American artist Stan Herd has been creating large-scale land art for over 40 years. From the artist’s 160 acre portrait of Kiowa Chief Satanta in 1981 through 35 monumental earthworks over the next 40 years, Stan Herd is known as the ‘Father of Crop Art’, a term coined by Dan Rather on CBS evening news.
Inspired by ancient designs in England and Peru, the artist’s work also followed on the heels of American land based artists Christo, Heizer, Smithson and Walter de Maria. The influential artist is also credited for inspiring the amazing rice field artists in Inakadate, Japan after his work was featured on several highly popular Japanese television shows.
Herd’s latest artwork (seen above) was commissioned by the Minneapolis Institute of Art (MIA) and saw the artist recreate a planted version of Van Gogh’s famous artwork, Olive Trees. Planting began this past Spring and will remain intact through Autumn. The field location was chosen specifically so that the growing art can be seen from many flights coming and going from MSP airport.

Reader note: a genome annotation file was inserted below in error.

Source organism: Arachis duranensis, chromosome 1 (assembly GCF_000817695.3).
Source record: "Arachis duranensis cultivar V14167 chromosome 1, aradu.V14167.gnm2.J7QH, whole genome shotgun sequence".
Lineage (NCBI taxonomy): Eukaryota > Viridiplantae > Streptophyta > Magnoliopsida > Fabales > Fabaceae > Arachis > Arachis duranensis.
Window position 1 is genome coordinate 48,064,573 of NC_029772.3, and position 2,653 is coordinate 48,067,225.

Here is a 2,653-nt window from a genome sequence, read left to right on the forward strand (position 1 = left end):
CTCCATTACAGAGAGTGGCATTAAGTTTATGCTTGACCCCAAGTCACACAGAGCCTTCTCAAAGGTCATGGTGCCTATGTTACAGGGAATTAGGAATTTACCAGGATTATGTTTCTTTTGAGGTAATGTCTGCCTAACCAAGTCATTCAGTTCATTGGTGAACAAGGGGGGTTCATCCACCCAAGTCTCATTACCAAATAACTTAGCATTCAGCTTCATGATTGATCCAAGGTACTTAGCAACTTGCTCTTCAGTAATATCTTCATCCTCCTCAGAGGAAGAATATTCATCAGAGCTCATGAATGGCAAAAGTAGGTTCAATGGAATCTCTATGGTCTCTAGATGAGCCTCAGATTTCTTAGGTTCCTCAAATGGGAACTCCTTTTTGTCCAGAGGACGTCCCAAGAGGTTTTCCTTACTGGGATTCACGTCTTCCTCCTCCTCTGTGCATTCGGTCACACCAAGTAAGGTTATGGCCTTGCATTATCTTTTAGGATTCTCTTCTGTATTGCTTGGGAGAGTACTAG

Below you will find some examples of Herd’s fantastic artworks along with a video about the Olive Trees project with the MIA.


[via twisted shifter]

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Tom Foerstel : Founder & President

Tom Foerstel

Founder & President

Growing up in the San Francisco Bay Area in the 60’s, Tom developed a strong desire to create positive change for people and planet.

He went on to pursue his passion for art and design at Art Center College of Design in Pasadena, California, and worked for design firms in Southern California before moving to Boise, Idaho in the early 80’s. Foerstel Design opened its doors in 1985. Since its inception, the firm has cultivated a bold, happy, forward-looking team focussed on creating distinct and effective work on behalf of their clients.

An integral part of Tom’s philosophy is giving back to the community in which he lives — a company cornerstone that drives Foerstel’s long history of providing pro-bono services to local non-profit humanitarian and arts programs.

One of Tom’s proudest personal achievements is his ability to say Supercalifragilisticexpyalidocious backwards.